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Midnight Movies (Da Capo Paperback) Paperback – March 22, 1991

4.7 out of 5 stars 10 customer reviews

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Editorial Reviews

About the Author

J. Hoberman is a film critic who writes for theVillage Voice and other publications. Jonathan Rosenbaum is the co-author of Midnight Movies, author of Moving Places, Placing Movies, and Movies as Politics; and film critic for the Chicago Reader.
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Product Details

  • Series: Da Capo Paperback
  • Paperback: 360 pages
  • Publisher: Da Capo Press (March 22, 1991)
  • Language: English
  • ISBN-10: 0306804336
  • ISBN-13: 978-0306804335
  • Product Dimensions: 6 x 0.8 x 9 inches
  • Shipping Weight: 12.8 ounces
  • Average Customer Review: 4.7 out of 5 stars  See all reviews (10 customer reviews)
  • Amazon Best Sellers Rank: #434,428 in Books (See Top 100 in Books)

Customer Reviews

Top Customer Reviews

Format: Paperback
This is one of the first serious film books I ever picked up. The picture of ol' Jack Nance from David Lynch's Eraserhead is what caught my eye. After reading the first paragraph of the first chapter, I was hooked.
Written by, arguably, the two best critics around -- J. Hoberman (who writes for the Village Voice) and Jonathan Rosenbaum (who writes for the Chicago Reader) -- this is an excellent look at a bygone era of movie-going. They document the midnight movie circuit that used to exist across the country for films too weird and strange for mainstream consumption. Sadly, most of these theatres are gone now -- swallowed up by the multiplex monster.
These guys clearly did their homework -- their chapters on the early careers of Lynch, Alejandro Jodorowsky, John Waters and George Romero are definitive. Best of all, their writing style is never dry or academic but very readable (it helps that these guys write for weeklies).
This book is a must-have for any fan of cult movies (and esp. the above mentioned directors). I have read it many, many times and it inspired me to be a writer myself. Great stuff.
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Format: Paperback
Long, long ago, in the age before the videocassette and enormous theater chains, a strange cultural phenomenon once existed: the midnight movie. Movies that either couldn't get a regular run or had gotten one and bombed were often exhibited at midnight in independent theaters to audiences craving a different experience. Jonathan Rosenbaum and J. Hoberman explore this all-but-extinct cinematic experience in Midnight Movies.

Midnight Movies begins with an exploration of the beginning of the midnight phenomenon, harkening back to the 40's and 50's cult and exploitation films which gave rise to the art films of the 1960's. Films from Jack Smith, Luis Bunel, Hershell Gordon Lewis, and Andy Warhol are discussed. Many of these films, while unimportant on their own, pushed boundaries and proved that a small commercial market existed for off-beat cinema. Midnight Movies then moves on to explore the impact on film and audiences of four midnight offerings: Alexandro Jodorowsky's El Topo, George Romero's Night of the Living Dead, John Waters' Pink Flamingos, and David Lynch's Eraserhead.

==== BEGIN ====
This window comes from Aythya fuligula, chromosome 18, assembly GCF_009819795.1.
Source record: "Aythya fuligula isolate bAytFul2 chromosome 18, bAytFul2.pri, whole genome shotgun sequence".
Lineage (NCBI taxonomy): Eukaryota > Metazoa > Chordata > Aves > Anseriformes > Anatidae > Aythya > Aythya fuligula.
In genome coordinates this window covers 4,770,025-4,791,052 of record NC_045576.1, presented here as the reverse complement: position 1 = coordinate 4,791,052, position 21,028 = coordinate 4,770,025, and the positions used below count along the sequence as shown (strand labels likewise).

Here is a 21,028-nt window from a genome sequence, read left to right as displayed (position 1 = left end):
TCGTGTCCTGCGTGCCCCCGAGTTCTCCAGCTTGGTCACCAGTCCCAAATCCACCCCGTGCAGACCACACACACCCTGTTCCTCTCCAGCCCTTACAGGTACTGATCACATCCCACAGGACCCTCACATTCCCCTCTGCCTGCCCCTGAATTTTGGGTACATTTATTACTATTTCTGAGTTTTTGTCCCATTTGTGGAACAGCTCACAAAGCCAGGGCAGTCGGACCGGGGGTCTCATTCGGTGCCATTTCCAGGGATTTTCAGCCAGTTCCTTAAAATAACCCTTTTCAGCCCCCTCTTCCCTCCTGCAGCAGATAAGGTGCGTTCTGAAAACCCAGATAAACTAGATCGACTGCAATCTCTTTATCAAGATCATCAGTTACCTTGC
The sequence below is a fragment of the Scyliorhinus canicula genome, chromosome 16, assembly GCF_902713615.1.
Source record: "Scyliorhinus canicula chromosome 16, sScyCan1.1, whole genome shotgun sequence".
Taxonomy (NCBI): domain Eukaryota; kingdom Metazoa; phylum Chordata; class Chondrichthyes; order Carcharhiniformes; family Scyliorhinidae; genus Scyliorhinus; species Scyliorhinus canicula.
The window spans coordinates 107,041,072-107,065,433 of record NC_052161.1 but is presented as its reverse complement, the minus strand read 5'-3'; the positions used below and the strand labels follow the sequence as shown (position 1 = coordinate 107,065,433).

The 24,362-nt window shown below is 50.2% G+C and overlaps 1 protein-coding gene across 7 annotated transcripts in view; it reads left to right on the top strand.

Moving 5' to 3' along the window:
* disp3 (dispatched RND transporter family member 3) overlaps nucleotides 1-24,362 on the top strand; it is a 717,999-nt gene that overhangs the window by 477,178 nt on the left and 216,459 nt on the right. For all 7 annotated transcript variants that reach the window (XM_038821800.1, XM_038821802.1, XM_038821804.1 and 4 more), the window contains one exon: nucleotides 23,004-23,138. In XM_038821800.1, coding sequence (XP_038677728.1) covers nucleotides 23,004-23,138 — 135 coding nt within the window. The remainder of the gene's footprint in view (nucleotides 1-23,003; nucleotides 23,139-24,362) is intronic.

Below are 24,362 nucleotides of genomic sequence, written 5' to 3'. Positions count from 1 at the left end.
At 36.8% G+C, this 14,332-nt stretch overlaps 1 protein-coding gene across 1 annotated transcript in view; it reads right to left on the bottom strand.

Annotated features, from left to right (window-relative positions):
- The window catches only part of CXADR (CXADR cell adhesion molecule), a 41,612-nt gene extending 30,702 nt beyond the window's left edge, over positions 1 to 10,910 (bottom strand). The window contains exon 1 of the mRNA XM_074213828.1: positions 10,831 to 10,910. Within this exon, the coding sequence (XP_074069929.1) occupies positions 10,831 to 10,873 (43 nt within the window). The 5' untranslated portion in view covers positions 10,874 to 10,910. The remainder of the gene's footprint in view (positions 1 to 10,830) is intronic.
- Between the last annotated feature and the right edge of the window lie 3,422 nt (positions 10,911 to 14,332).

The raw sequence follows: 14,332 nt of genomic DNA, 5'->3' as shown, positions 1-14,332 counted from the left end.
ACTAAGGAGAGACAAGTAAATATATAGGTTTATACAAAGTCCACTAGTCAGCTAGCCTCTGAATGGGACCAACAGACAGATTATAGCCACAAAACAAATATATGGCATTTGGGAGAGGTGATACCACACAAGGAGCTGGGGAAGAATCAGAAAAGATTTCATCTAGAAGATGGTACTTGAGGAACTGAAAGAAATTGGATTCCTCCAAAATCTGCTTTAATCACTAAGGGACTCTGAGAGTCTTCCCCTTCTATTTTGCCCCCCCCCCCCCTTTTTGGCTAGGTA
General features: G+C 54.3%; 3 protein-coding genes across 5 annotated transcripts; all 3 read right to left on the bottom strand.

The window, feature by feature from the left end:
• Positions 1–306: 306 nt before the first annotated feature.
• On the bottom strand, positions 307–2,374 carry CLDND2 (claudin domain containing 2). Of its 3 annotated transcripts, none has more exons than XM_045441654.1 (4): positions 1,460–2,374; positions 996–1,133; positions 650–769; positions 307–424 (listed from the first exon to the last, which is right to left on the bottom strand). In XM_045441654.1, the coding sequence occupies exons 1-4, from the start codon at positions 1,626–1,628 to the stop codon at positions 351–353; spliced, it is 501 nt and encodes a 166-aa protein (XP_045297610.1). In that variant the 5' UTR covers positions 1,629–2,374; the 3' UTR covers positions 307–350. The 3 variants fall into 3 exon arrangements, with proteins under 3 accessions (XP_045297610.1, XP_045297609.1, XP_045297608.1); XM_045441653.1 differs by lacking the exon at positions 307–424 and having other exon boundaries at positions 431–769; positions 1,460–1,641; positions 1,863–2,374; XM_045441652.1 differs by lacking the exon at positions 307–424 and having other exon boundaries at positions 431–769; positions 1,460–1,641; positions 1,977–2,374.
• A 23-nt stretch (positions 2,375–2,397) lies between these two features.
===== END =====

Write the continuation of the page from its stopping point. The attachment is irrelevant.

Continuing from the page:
Jodorowsky's El Topo was perhaps the first major midnight movie, playing for weeks at midnight in various New York venues. El Topo begins as a western, although the film gets more surreal and philosophical as each reel is spun. The film chronicles the story of a gunfighter who must kill four master sharpshooters to prove his love for a girl he snatches from one of his victims. As strange as it is oddly religious, El Topo was a sensation that attracted a superstar audience for this Mexican import.

Far from Mexico--in the exotic locales of western Pennsylvania--the next midnight sensation was under construction.
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Format: Paperback
A lot of these directors have had entire books written about them since this book was published, but the authors manage to make this book so entertaining and fascinating that I've reread it twice-- I usually just read nonfiction once and then use it for reference. If they would put England's The Incredibly Strange Film Show (and the spin-offs Son Of... and For One Week Only)out on DVD, it would rival this book. Until then, this is the most vital source of information on cult movies.
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Format: Paperback
Still in print after almost 20 years? You know it has got to be good. This book was an essential part of my film education, turning me on to a dozen great flicks I might never have heard of otherwise.
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Format: Paperback
Very good - really eclectic coverage. It has a lot of material on underground films from the late 60s, as well as "Rocky Horror", Alexandro Jodorowsky, and John Waters. Highly recommended.
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